|Classification and external resources|
Hajdu–Cheney syndrome, also called acroosteolysis with osteoporosis and changes in skull and mandible, arthrodentoosteodysplasia and Cheney syndrome, is an extremely rare autosomal dominant congenital disorder of the connective tissue characterized by severe and excessive bone resorption leading to osteoporosis and a wide range of other possible symptoms. Approximately 70 cases have been reported worldwide.
Hajdu–Cheney syndrome causes short stature and extreme bone flexibility. The disorder can also cause mild cognitive delays, such as delayed speech acquisition. Fetuses with Hajdu–Cheney syndrome often will not be seen to unclench their hands on obstetrical ultrasound. They may also have low set ears and their eyes may be farther apart than on a usual child, called hypertelorism. Children's heads can have some deformities in their shape and size (plagiocephaly). Early tooth loss and bone deformities, such as serpentine tibias and fibulas, are also common in those affected.
Hajdu–Cheney syndrome is inherited in an autosomal dominant pattern. This means that the defective gene responsible for the disorder is located on an autosome, and only one copy of the gene is sufficient to cause the disorder, when inherited from a parent who has the disorder.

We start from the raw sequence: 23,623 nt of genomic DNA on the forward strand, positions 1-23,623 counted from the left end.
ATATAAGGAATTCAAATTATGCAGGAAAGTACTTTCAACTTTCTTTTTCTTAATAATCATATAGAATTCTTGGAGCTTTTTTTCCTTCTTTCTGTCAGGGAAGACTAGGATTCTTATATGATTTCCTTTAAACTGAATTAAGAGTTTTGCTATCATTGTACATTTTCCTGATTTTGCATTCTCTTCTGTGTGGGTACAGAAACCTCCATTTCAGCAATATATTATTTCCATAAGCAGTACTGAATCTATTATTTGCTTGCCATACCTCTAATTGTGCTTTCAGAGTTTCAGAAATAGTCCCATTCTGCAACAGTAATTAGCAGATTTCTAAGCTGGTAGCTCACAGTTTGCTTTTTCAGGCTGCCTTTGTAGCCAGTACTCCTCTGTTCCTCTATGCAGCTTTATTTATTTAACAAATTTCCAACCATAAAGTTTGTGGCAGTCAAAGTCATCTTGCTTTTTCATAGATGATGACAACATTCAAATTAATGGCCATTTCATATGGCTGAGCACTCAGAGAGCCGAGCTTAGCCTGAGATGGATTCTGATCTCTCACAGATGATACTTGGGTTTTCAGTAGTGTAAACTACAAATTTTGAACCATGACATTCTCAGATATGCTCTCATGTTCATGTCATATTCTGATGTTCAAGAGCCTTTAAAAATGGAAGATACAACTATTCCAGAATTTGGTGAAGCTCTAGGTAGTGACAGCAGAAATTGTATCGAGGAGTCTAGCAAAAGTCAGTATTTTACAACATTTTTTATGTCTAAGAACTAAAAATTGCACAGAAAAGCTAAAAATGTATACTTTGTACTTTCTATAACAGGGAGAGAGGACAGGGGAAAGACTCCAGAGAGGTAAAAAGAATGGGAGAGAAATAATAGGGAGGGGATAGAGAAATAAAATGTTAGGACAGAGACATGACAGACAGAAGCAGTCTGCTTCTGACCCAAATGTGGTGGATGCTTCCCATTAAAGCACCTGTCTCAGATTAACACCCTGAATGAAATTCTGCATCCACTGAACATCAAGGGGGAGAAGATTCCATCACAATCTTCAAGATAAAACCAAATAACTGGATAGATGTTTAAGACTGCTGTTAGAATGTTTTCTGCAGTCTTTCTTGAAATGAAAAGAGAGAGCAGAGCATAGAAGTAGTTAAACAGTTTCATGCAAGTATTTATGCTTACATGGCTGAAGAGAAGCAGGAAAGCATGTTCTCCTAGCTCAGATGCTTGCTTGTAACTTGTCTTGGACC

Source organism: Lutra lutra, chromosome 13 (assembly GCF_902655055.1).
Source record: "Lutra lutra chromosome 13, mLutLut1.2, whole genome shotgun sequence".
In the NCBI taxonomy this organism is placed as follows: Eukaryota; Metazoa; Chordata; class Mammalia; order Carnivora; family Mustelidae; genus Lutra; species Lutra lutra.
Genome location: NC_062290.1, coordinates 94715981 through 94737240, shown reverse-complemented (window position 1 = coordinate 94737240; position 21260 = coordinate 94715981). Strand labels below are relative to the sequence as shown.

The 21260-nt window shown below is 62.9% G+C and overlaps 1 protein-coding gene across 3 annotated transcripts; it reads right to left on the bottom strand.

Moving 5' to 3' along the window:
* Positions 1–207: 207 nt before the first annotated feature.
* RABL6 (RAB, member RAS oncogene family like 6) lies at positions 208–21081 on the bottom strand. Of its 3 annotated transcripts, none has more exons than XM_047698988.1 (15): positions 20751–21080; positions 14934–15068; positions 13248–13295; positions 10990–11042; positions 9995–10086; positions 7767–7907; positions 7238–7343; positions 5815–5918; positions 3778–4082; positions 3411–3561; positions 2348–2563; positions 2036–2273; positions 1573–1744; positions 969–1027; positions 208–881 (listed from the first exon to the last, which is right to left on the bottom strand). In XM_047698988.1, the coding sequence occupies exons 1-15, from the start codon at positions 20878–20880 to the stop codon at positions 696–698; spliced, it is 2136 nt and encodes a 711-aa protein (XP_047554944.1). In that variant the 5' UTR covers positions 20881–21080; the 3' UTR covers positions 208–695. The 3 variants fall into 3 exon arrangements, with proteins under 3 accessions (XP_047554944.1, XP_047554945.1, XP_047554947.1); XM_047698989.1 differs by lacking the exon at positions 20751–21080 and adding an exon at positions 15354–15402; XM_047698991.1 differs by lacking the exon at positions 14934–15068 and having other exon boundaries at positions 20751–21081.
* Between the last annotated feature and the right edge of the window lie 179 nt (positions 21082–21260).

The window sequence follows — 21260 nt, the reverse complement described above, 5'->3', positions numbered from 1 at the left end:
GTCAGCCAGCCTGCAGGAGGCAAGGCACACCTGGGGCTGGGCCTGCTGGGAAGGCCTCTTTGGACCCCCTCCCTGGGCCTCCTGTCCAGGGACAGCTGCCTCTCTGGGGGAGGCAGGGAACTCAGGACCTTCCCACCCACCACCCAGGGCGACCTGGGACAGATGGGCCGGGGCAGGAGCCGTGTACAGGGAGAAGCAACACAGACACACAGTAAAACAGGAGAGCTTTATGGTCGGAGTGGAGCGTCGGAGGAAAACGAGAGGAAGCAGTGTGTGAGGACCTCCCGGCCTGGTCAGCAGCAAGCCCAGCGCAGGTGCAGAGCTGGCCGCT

Since about 2002, some patients with this disorder have been offered drug therapy with bisphosphonates (a class of osteoporosis drugs) to treat problems with bone resorption associated with the bone breakdown and skeletal malformations that characterize this disorder.
It is named after Nicholas Hajdu (1908-1987), a Hungarian-English Radiologist working in UK and William D. Cheney, MD (1899-1985), a US Radiologist.
- Online 'Mendelian Inheritance in Man' (OMIM) 102500
- Crifasi, P. A.; Patterson, M. C.; Bonde, D.; Michels, V. V. (Jun 1997). "Severe Hajdu-Cheney syndrome with upper airway obstruction". American Journal of Medical Genetics 70 (3): 261–266. doi:10.1002/(SICI)1096-8628(19970613)70:3<261::AID-AJMG9>3.0.CO;2-Z. PMID 9188663.
- Brennan AM, Pauli RM (May 2001). "Hajdu--Cheney syndrome: evolution of phenotype and clinical problems". Am. J. Med. Genet. 100 (4): 292–310. doi:10.1002/1096-8628(20010515)100:4<292::AID-AJMG1308>3.0.CO;2-4. PMID 11343321.
- A Simpson, Michael; Irving, Melita D; Asilmaz, Esra; Gray, Mary J; Dafou, Dimitra; Elmslie, Frances V; Mansour, Sahar; Holder, Sue E et al. (2011). "Mutations in NOTCH2 cause Hajdu-Cheney syndrome, a disorder of severe and progressive bone loss". Nature Genetics 43 (4): 303–305. doi:10.1038/ng.779. PMID 21378985. Retrieved 2011-03-07.
- Isidor, Bertrand; Pierre Lindenbaum (2011). "Truncating mutations in the last exon of NOTCH2 cause a rare skeletal disorder with osteoporosis". Nature Genetics 43 (4): 306–308. doi:10.1038/ng.778. PMID 21378989.
- Majewski, J; Schwartzentruber, Jeremy A.; Caqueret, Aurore; Patry, Lysanne; Marcadier, Janet; Fryns, Jean-Pierre; Boycott, Kym M.; Ste-Marie, Louis-Georges et al. (2011). "Mutations in NOTCH2 in families with Hajdu-Cheney syndrome". Hum Mutat 32 (10): 1114–7. doi:10.1002/humu.21546. PMID 21681853.
- OMIM entry on Hajdu–Cheney syndrome
- Acroosteolysis dominant type at Orphanet
- Information on Hajdu–Cheney syndrome from a parent